SERMON: The healing of our vulnerabilities

A sermon preached at St Mary’s Iffley
by Andrew McKearney on 9 October 2016

We’re offered two stories this morning about the graciousness of God.

The first tells of Naaman the leper – not that he liked to be thought of as a leper! Naaman was a successful man of the world who came with all his horses and chariots to the entrance of Elisha’s house – and when he got there Elisha did not even come out to meet him! Instead Elisha sent a messenger with a simple command to go and wash in the Jordan 7 times!

Off went Naaman in a rage! He was a powerful man, used to getting his own way and being treated with deference, but his leprosy meant that under all his bluff and bluster, he was a vulnerable man. And it was this vulnerability that Naaman was quite unused to handling, making him difficult to live with. A typical man, I hear you say!

Help for Naaman came from a surprising quarter! Not from the kings in the story, neither the king of Israel nor the king of Aram were able to help Naaman. Instead help came from a most surprising quarter!

First, a young captive girl from the land of Israel who served Naaman’s wife, suggested that Naaman should go to the prophet in Samaria, confident that he would cure him of his leprosy.

And second, when in his anger Naaman turned his back on Elisha, it was Naaman’s servants who approached Naaman and suggested that if the prophet had commanded him to do something difficult then he would have done it, so why not obey when asked to do something simple?

Notice how on both occasions it was the servants not the masters who were able to get alongside Naaman. These were marginal, powerless people who knew about vulnerability because they too were vulnerable, and with surprising courage they managed to help Naaman with his vulnerability – his leprosy.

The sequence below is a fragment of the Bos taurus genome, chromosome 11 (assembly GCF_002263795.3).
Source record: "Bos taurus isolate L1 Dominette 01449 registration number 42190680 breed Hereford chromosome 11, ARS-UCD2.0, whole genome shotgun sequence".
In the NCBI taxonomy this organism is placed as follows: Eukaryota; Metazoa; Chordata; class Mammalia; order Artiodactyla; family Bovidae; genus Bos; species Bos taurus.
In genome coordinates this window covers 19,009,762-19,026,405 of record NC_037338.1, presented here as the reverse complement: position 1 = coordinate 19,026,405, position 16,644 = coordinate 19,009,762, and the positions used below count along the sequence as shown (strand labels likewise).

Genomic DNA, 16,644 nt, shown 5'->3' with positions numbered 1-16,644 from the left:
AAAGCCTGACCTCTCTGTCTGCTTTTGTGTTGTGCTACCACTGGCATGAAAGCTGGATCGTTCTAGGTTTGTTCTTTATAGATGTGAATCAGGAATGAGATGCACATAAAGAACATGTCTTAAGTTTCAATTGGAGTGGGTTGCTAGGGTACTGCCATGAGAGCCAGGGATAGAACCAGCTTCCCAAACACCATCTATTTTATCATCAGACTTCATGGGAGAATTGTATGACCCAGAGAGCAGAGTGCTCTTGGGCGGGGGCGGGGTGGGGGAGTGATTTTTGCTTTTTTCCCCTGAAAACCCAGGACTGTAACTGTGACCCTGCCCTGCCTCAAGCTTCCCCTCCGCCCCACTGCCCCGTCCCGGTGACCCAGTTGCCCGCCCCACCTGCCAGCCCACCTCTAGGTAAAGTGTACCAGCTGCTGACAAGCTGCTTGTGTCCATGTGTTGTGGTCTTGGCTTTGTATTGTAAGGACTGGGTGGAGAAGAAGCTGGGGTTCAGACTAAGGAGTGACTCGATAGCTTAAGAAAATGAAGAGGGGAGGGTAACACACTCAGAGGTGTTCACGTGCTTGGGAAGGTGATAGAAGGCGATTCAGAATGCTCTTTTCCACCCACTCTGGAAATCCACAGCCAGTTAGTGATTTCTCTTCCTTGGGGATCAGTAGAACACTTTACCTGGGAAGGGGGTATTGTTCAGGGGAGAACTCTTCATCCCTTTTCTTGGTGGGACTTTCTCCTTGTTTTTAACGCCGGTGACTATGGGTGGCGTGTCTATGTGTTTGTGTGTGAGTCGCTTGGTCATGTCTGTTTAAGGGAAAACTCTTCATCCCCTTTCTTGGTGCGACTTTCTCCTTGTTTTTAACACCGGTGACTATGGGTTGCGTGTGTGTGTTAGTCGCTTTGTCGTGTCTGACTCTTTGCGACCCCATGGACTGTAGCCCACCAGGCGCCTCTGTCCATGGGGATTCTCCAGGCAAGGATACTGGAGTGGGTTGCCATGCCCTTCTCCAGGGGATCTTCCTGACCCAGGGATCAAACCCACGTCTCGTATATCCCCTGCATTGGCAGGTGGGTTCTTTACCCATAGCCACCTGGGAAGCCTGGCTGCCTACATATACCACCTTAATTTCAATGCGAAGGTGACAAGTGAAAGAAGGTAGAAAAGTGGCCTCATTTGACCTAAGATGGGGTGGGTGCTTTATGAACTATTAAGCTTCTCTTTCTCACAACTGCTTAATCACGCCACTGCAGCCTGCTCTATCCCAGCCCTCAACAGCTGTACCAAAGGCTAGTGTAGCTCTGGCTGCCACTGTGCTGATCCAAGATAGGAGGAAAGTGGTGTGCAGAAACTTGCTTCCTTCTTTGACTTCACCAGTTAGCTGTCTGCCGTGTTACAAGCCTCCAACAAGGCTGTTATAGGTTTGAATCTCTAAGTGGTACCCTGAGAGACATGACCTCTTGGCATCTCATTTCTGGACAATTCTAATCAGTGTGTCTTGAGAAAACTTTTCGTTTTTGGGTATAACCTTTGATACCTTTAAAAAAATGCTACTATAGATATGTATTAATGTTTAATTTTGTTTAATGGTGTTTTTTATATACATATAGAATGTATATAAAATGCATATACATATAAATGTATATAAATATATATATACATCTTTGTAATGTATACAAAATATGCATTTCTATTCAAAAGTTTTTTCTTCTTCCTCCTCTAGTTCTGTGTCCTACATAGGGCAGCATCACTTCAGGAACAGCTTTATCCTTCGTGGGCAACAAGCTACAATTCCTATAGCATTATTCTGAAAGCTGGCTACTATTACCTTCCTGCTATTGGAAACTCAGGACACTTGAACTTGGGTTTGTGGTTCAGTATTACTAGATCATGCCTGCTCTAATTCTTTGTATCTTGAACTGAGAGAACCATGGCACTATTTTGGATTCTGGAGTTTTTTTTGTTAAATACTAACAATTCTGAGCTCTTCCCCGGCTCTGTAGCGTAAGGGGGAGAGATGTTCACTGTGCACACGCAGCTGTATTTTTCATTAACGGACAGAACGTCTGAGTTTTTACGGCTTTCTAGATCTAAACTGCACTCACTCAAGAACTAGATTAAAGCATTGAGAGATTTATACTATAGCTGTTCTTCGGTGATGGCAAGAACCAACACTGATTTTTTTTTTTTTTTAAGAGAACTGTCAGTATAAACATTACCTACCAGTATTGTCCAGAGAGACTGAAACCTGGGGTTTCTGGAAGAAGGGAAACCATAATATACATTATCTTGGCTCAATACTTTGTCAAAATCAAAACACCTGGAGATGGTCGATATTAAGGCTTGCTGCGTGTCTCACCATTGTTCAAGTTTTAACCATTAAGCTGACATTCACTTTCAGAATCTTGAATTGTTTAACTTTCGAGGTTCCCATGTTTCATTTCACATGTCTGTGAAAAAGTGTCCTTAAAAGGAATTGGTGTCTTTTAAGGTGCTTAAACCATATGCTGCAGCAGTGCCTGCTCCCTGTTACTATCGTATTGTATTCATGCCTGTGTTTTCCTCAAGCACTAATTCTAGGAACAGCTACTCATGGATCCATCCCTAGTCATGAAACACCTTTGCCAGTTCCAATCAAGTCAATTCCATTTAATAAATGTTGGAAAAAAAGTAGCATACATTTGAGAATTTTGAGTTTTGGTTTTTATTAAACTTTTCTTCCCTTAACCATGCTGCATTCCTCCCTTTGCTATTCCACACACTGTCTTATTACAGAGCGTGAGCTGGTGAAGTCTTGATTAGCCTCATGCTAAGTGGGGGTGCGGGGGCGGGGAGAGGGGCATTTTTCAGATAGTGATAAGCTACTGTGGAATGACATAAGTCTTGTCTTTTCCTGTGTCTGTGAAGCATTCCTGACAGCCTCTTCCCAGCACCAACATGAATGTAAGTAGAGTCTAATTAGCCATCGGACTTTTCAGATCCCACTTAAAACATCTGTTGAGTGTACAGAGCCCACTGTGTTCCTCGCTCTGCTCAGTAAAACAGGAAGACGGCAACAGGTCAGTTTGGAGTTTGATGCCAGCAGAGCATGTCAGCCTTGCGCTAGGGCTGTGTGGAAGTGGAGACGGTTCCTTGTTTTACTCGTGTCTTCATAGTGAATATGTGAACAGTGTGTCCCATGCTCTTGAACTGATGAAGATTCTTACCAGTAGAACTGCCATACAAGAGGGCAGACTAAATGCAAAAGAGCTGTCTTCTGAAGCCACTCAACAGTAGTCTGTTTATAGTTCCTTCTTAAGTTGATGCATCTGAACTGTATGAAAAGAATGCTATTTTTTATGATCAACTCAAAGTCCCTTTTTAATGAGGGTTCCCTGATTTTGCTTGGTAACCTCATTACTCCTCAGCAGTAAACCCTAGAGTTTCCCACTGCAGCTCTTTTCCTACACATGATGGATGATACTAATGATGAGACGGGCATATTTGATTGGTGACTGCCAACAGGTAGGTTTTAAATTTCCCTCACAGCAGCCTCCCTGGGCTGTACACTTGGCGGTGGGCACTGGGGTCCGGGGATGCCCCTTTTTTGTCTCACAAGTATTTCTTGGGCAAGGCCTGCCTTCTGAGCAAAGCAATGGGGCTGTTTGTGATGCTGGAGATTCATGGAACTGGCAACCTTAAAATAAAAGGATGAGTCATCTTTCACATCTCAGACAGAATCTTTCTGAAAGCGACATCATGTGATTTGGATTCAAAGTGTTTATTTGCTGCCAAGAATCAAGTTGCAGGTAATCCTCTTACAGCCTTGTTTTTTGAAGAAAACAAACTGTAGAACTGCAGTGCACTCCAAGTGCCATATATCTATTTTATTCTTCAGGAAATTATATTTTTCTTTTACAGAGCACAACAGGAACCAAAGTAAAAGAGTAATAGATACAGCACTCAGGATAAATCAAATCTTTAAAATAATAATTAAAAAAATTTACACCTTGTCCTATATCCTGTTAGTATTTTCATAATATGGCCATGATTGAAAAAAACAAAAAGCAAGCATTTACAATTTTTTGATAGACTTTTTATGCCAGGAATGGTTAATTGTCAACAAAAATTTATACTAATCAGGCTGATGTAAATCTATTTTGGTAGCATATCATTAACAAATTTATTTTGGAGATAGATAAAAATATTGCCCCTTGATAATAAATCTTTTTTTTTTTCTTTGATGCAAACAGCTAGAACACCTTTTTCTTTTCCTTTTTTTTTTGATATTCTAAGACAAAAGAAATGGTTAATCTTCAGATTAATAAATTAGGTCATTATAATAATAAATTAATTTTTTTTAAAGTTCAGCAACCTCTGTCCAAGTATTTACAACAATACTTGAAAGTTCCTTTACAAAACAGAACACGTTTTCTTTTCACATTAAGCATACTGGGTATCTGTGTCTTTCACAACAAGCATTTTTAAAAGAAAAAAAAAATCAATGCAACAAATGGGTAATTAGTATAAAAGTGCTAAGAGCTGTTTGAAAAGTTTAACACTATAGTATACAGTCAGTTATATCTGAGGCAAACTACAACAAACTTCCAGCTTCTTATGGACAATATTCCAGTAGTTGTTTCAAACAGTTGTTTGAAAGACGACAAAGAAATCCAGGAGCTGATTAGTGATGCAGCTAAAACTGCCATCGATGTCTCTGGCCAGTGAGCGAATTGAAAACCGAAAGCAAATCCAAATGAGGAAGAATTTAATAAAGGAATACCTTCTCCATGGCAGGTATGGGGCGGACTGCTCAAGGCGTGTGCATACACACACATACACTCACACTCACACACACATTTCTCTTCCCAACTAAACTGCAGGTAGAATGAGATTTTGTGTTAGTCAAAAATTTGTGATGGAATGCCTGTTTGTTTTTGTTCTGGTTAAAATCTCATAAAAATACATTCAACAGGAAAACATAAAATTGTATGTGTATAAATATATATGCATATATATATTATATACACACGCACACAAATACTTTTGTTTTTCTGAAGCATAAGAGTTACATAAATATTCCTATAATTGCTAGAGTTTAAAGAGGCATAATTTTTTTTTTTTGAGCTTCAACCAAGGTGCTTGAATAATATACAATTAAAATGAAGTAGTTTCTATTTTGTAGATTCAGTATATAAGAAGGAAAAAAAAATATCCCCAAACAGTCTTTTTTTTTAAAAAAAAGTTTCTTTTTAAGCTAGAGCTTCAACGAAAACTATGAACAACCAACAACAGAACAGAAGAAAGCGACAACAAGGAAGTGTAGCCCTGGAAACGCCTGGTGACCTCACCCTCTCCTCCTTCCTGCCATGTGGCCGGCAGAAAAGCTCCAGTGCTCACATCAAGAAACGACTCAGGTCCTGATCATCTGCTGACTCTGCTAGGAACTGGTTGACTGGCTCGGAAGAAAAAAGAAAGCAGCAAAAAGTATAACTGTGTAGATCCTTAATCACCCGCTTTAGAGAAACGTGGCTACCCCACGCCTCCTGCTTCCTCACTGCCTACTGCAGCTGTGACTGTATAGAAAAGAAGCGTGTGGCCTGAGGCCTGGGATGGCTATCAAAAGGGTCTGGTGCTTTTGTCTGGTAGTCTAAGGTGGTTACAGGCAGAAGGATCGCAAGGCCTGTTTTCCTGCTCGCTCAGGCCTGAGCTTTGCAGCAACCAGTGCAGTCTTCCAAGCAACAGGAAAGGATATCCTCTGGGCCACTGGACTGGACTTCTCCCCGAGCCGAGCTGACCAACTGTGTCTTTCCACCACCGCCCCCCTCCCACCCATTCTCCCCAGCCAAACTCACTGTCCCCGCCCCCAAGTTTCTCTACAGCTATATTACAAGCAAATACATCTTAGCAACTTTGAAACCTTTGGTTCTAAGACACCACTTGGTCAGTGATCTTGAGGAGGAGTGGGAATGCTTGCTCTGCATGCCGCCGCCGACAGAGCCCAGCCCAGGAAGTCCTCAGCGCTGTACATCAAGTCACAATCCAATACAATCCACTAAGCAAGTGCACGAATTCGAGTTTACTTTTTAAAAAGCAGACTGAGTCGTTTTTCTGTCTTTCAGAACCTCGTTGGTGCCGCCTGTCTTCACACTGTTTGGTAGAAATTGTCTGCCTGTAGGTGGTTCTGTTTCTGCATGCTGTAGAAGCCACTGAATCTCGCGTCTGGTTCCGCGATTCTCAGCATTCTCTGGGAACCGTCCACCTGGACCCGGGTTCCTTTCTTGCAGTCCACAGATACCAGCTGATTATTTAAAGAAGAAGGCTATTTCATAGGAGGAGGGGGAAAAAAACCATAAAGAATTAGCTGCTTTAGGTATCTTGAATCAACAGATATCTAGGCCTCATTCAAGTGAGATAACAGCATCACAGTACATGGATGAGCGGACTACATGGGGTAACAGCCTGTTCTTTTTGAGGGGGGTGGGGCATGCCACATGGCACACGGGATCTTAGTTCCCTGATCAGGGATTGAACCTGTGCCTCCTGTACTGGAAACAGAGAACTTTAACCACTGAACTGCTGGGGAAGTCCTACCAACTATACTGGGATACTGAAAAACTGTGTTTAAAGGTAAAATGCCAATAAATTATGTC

Turning to today’s Gospel reading, we learn there just how extensive the graciousness of God actually is! Because regardless of whether they came back to thank Jesus or not, all 10 lepers were cleansed! God’s active goodness, his grace and mercy, extends far beyond any boundaries we may try and impose!

And in this story it wasn’t a servant but a Samaritan, again an outsider, who recognised this boundless graciousness of God and knew how to respond. The other nine lepers were dutiful, obedient, doing exactly as they had been told by going to show themselves to the priests. After all that was what Jesus had told them to do:

‘Go and show yourselves to the priests,’ he had said to them.

But by the end it wasn’t the dutiful ones that were commended, but the Samaritan! His response to finding himself healed of his leprosy, was both disobedient (he didn’t go and show himself to the priests) and extravagant.

No simple handshake – no note sent through the post to say a polite ‘thank you’ – instead he praised God with a loud voice and prostrated himself at Jesus’ feet and thanked him!

Clearly not an 8 o’clocker!

The servants of Naaman and his wife – the Samaritan healed of his leprosy – both invite us to have a simpler, less dutiful, more joyous response to the graciousness of our God.

Only then will our vulnerabilities be healed.